Keeonna Harris (she/her) is a memoirist, creative nonfiction writer, and abolitionist scholar, whose work centers the experiences of Black women. Her memoir Mainline Mama will debut in 2025 from Amistad Press. She is currently a Postdoctoral Scholar at the University of Washington.
Kwaneta Harris (she/her) is an incarcerated writer who has spent eight years in solitary confinement in Texas. She focuses on the intersection of race, gender, and place and is working on a book about youth transferred to adult solitary confinement.
Kenneth Hartman (he/him) is an award-winning writer and prison reform activist. He is deeply involved in transforming the prison system and assisting the recently paroled.
Marcelo Hernandez Castillo (he/him) is the author of Children of the Land: a Memoir, Cenzontle, and Dulce. He is a founding member of the Undocupoets, which eliminated citizenship requirements from all major poetry book prizes in the U.S. He teaches at St. Mary’s College and the Ashland University Low-Res MFA program.
Quntos KunQuest (he/him) is an incarcerated fiction writer, artist, and songwriter from Shreveport, Louisiana. He is the author of This Life: A Novel (Agate, 2021), which was awarded a 2022 Hurston/Wright Legacy Award in the Debut Fiction category.
Ken Lamberton (he/him) writes about the nature of the Southwest. He is the author of Wilderness and Razor Wire: A Naturalist’s Observations from Prison, which won the 2002 John Burroughs Medal for outstanding nature writing. He has published hundreds of essays and six books, the latest of which is Chasing Arizona.
John J. Lennon (he/him) is a prison journalist and contributing editor at Esquire. His writing frequently appears in the New York Times and the Atlantic, and his forthcoming book, The Tragedy of True Crime, will be published by Celadon in 2025. He’s currently incarcerated at Sullivan Correctional Facility in New York.
Arthur Longworth (he/him) is a six-time PEN Prison Writing Award winner, Writing For Justice Fellow, and author of Zek: An American Prison Story (Gabalfa Press, 2016). He lives in Washington state.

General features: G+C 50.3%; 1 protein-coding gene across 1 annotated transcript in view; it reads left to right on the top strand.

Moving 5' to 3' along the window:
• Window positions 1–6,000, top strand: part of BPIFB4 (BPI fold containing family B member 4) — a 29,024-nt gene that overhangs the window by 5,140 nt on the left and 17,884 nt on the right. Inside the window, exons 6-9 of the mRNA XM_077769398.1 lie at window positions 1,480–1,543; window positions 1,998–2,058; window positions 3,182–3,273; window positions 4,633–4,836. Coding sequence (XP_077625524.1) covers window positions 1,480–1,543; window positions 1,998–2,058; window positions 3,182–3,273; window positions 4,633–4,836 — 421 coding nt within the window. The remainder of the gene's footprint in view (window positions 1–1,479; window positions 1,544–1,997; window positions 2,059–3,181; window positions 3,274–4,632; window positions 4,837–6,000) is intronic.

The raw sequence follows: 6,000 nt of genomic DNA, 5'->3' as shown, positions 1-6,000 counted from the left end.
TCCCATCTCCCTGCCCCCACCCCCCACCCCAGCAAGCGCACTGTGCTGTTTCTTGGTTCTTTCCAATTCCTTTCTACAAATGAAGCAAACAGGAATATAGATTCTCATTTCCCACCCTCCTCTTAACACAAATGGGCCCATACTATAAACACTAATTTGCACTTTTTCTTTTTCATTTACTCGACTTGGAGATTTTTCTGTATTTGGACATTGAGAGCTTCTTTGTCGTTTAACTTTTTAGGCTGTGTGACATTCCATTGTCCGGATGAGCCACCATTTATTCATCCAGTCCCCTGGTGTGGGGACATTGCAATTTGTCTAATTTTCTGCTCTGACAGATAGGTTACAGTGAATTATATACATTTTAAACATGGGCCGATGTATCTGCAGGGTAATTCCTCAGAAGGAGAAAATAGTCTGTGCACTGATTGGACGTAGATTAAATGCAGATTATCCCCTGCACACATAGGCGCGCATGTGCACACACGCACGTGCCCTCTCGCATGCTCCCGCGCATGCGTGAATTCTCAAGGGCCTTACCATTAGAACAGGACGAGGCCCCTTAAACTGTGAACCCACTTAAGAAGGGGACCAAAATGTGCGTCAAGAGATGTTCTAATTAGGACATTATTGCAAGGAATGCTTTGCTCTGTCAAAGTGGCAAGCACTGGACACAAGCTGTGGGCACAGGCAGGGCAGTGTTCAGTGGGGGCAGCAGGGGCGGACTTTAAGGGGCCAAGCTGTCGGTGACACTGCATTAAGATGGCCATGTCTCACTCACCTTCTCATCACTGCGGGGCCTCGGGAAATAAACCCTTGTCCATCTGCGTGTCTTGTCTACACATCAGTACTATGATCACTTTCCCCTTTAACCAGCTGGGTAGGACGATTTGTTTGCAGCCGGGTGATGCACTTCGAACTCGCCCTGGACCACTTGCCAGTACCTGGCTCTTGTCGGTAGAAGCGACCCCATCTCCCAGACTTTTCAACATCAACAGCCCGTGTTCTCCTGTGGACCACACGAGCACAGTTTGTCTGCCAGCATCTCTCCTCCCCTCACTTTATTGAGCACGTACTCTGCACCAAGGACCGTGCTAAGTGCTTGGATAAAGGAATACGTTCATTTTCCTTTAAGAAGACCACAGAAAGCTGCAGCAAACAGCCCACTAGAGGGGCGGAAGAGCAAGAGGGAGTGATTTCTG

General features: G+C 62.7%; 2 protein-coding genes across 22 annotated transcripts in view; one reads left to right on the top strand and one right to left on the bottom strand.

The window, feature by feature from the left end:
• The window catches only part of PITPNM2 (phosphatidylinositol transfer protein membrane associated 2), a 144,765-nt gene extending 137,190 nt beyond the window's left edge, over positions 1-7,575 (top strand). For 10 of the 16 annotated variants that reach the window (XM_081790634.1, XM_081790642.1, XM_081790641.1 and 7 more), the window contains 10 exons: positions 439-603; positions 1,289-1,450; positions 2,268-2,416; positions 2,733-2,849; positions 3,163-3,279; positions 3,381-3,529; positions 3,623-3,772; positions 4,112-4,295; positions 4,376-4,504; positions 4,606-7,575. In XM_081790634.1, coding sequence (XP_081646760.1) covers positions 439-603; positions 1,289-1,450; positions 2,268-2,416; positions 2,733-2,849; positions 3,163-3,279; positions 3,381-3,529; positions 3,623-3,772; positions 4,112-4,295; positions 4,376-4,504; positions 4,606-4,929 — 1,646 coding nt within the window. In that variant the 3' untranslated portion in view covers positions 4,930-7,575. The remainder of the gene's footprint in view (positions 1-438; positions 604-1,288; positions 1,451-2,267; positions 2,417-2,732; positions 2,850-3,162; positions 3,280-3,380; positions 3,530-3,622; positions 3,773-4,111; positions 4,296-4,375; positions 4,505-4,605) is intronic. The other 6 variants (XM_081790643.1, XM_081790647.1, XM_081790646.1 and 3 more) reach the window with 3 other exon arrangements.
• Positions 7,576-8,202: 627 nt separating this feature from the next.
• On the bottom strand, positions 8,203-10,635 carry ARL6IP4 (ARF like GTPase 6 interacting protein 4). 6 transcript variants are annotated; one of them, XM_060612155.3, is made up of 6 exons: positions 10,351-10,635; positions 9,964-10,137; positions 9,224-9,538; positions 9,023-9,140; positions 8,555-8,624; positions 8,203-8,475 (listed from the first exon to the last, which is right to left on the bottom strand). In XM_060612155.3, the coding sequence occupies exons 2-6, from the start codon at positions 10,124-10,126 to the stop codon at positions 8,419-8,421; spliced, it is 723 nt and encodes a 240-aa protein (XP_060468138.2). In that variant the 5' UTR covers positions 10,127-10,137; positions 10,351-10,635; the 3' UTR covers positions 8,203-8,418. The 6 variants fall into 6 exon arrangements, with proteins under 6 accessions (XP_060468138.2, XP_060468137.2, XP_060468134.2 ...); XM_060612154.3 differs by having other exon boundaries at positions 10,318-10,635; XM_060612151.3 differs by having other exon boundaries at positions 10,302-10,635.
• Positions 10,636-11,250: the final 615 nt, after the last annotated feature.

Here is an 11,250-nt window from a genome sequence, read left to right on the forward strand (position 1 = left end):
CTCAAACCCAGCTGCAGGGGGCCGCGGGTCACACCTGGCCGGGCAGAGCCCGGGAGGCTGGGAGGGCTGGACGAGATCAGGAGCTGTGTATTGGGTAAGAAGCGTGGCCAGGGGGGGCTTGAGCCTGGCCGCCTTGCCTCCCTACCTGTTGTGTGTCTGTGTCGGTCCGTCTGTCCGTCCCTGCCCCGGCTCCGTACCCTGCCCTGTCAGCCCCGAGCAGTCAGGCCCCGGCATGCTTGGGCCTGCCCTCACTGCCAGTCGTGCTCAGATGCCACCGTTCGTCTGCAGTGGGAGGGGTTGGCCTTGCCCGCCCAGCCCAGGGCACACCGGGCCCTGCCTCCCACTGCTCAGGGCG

Ian Manuel (he/him) is the author of the memoir My Time Will Come (Pantheon, 2022). Through his writing, Manuel explores growing up in prison and solitary confinement, where he spent eighteen years of his life from ages fifteen to thirty-three. Manuel lives in Brooklyn and travels the country as a public speaker.
Ahmed Naji (he/him) is a bilingual writer, journalist, documentary filmmaker, and official criminal from Egypt. His works delve into music, contemporary art, prisons, and politics. Naji is the author of Rotten Evidence: Reading and Writing in Prison (McSweeney’s, 2023).
Katie Schmid (she/her) is a writer from Illinois. She is the author of the poetry collection Nowhere (University of New Mexico Press, 2021), which Poetry magazine has praised for “transform[ing] the seasonal perils of girlhood, demonstrating compassion for that which both disgusts and enthralls.”
Michele Scott (she/her) is an essayist, author, and prison reform advocate. She served thirty years on a sentence of life without the possibility of parole in the world’s largest women’s prison in California—until granted a Governor’s commutation. Her writing has been published in Elle and the Marshall Project among others.
Crystal Wilkinson (she/her) is from Indian Creek, Kentucky. Her books include Praisesong for the Kitchen Ghosts, The Birds of Opulence, and Perfect Black. She has won an O. Henry Prize for her short fiction and edits Screen Door Press, publishing diverse fiction throughout the Black diaspora.
Stevie Wilson (he/him) is a currently imprisoned Black queer abolitionist organizer and facilitator from Philadelphia. Wilson is the founder of the inside abolitionist study collective 9971 and is the founder of the abolitionist journal In the Belly. He is a columnist for the Abolitionist, a newspaper published by Critical Resistance.